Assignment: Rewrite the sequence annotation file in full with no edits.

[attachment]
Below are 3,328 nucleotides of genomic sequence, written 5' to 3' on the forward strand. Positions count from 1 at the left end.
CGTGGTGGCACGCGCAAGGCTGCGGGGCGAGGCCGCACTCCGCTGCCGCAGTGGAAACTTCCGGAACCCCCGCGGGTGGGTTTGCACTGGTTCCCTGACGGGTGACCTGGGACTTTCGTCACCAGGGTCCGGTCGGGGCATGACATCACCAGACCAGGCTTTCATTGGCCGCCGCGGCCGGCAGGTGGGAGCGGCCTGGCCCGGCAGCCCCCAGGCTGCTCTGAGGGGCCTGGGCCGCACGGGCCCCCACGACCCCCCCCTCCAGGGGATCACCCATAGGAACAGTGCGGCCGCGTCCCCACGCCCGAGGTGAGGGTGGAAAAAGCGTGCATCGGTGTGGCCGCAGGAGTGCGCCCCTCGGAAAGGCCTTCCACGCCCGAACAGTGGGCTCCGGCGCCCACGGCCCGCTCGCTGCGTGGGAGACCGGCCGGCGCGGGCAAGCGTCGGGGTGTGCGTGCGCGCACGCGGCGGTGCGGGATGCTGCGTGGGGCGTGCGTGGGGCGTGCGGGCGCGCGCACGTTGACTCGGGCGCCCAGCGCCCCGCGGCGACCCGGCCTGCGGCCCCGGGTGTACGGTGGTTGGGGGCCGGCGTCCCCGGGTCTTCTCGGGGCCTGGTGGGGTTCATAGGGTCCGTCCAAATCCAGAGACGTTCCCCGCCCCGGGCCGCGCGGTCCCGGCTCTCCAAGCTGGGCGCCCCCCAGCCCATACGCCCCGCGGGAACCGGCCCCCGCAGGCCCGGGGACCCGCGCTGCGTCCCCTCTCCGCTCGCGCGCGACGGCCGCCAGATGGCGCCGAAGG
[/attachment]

Below are 3,328 nucleotides of genomic sequence, written 5' to 3' on the forward strand. Positions count from 1 at the left end.
CGTGGTGGCACGCGCAAGGCTGCGGGGCGAGGCCGCACTCCGCTGCCGCAGTGGAAACTTCCGGAACCCCCGCGGGTGGGTTTGCACTGGTTCCCTGACGGGTGACCTGGGACTTTCGTCACCAGGGTCCGGTCGGGGCATGACATCACCAGACCAGGCTTTCATTGGCCGCCGCGGCCGGCAGGTGGGAGCGGCCTGGCCCGGCAGCCCCCAGGCTGCTCTGAGGGGCCTGGGCCGCACGGGCCCCCACGACCCCCCCCTCCAGGGGATCACCCATAGGAACAGTGCGGCCGCGTCCCCACGCCCGAGGTGAGGGTGGAAAAAGCGTGCATCGGTGTGGCCGCAGGAGTGCGCCCCTCGGAAAGGCCTTCCACGCCCGAACAGTGGGCTCCGGCGCCCACGGCCCGCTCGCTGCGTGGGAGACCGGCCGGCGCGGGCAAGCGTCGGGGTGTGCGTGCGCGCACGCGGCGGTGCGGGATGCTGCGTGGGGCGTGCGTGGGGCGTGCGGGCGCGCGCACGTTGACTCGGGCGCCCAGCGCCCCGCGGCGACCCGGCCTGCGGCCCCGGGTGTACGGTGGTTGGGGGCCGGCGTCCCCGGGTCTTCTCGGGGCCTGGTGGGGTTCATAGGGTCCGTCCAAATCCAGAGACGTTCCCCGCCCCGGGCCGCGCGGTCCCGGCTCTCCAAGCTGGGCGCCCCCCAGCCCATACGCCCCGCGGGAACCGGCCCCCGCAGGCCCGGGGACCCGCGCTGCGTCCCCTCTCCGCTCGCGCGCGACGGCCGCCAGATGGCGCCGAAGG